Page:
What the CRUD?
Understanding the four main operations that connect our Ruby models to our databases
Oh CRUD…another acronym.
At least that’s what I thought.
In my short time as a software engineer student (2 weeks to be exact), I have come across enough acronyms in my studies to create a small dictionary; SQL (Sequel Query Lange), OOP (Object-Oriented Programming), ORM (Object-Relational Mapping), API (Application Programming Interface) and so on. You get the idea. So when I was introduced to ANOTHER acronym, you can imagine me feeling a little bit like this:
I pushed on and read up on CRUD, as I did with the other concepts. However, this time, it felt a bit different. Rather than the feeling of learning to walk again, or reading through Readme’s that could’ve been in hieroglyphics instead, it felt like CRUD is actually a framework that is put together to HELP me understand a concept, in this case, understanding the mechanics of AR (Active Record — another one just for giggles).
Introduction: What the CRUD?
CRUD, which stands for Create, Read, Update, and Destroy, is essential for developers because it allows us to model the structures we build for our APIs. In other words, it connects our models with our APIs so they can speak to each other.
Let’s use an example. Imagine we are working with an API that stores a library of movies for a user to watch (OMDb API, for example). The movie database should have the following information:
- a unique ID number for each movie
- name of the movie
- genre of the movie
- movie synopsis
As a user, we should be able to access this library by creating an account (let’s say we’re using Netflix), browse the movie library by searching for the movie name or be presented with recommendations based on a specific genre, and add/remove movies from our watch list. If you read closely, each of our activities in the previous sentence falls under a CRUD category(Create, Read, Update, Destroy). Let’s examine each category more closely in the following sections.
Create, or C in CRUD, is our first letter in the acronym. Using our example above, these functions allow users to add new records so the data can persist in the database. It wouldn’t do anyone any good if an account was created, and for the user to come back the next day & found out it disappeared!
On the contrary, think about the movie library that we as users choose from on a rainy Thursday night. Imagine if no new movies were ever added since the inception of the database — there’s only so many times we can watch Harry get sorted into Gryffindor and not get a bit bored (or not for some, but we’ll save that topic for another time).
Let’s say we have a “Movie” model. We would create a migration that would define the schema of our database to add tables & columns. The migration would look something like this:
Here, we can see that we’re creating a create_table method, giving it the name of “movies”. Note that it’s convention to call your tables the pluralized version of your model, in this case it’s “Movie”.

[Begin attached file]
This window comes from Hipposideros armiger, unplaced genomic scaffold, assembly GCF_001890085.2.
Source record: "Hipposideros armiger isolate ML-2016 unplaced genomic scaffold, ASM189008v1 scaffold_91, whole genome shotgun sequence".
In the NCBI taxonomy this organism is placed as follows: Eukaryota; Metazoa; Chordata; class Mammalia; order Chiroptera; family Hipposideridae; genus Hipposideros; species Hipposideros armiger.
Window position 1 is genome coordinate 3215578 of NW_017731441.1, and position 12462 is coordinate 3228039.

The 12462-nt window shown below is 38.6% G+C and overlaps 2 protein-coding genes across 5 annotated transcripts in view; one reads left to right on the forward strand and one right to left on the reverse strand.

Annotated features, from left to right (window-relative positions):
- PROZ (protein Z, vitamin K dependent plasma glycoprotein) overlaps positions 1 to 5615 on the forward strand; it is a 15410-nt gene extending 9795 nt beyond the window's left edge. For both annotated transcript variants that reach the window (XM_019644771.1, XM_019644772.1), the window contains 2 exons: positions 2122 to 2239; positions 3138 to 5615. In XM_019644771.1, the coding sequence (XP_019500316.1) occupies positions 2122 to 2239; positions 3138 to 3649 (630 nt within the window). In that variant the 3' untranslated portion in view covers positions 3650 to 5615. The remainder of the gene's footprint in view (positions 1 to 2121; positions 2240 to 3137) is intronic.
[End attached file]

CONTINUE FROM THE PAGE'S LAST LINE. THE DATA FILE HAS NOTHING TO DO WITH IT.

The left side is the data type associated with their respective column name on the right side. With our table set up, we can now add new movies or add new columns to collect even more information about our movies!
Read, or R in CRUD, is our second letter in the acronym. These functions allow users to see the data. I think we can all agree that Netflix wouldn’t be as big as it is if users logged in to their account & just saw the word “Netflix”
Imagine creating lists, or categories of movies, for the user to see so they’re not overwhelmed with hundreds (or even thousands) of options when they log in. Perhaps we’re in the mood for a SciFi movie, or laugh hysterically to a romantic comedy, or even cry into a pillow during sad movies (no? just me? Give me your pillow then). It would be much more user-friendly for movies to be presented in a more organized fashion. And guess what? We already have that information persisted in our database because we have the genre of each movie!
Update, or U in CRUD, is our third letter in the acronym. Now this is where things can get a bit interesting!
These methods allow us to manipulate the data in our database. Let’s say we wanted to see which movies were watched the most frequent this past week — we can write a method for that! Our Top 10 movies can be listed for our users to see. And if our favorite movie fell outside of the Top 10? Well, we better start pressing “Play” on the Sorcerer’s Stone.
On the contrary, our users can also benefit from our update methods. The handy watch list is a great example, and helps our user keep track of the movies they’ve come across in their search that they’re interested in
Destroy, or D in CRUD, is our fourth and last letter in the acronym. These methods allow us to delete data in our database. Now why would we ever do that?
Imagine the movie database of Netflix — we have thousands of options for our users to enjoy, and while it’s great for those movies that are being watched frequently or even making the Top 10 list, there will certainly be movies that will be collecting dust on the shelf. Rather than continuously add new movies to our library and keeping all our existing movies in the database, there will be times when we’ll need to do some spring cleaning, won’t you agree?
With that said, it’s time to bring back “Friends” to Netflix, please.
And there you have it! We’ve examined each letter of CRUD and realized that it’s not so evil after all. CRUD contains the four main operations that a web service should know, and chances are that the method(s) you’re working with falls under one of these four categories.
Think about what other examples we can use to better our understanding of CRUD. Do you enjoy listening to music? Or do you love to travel? Build out your hypothetical database or think of some existing ones already that we can play with. As a brand new software engineer student myself, I’m sure I will!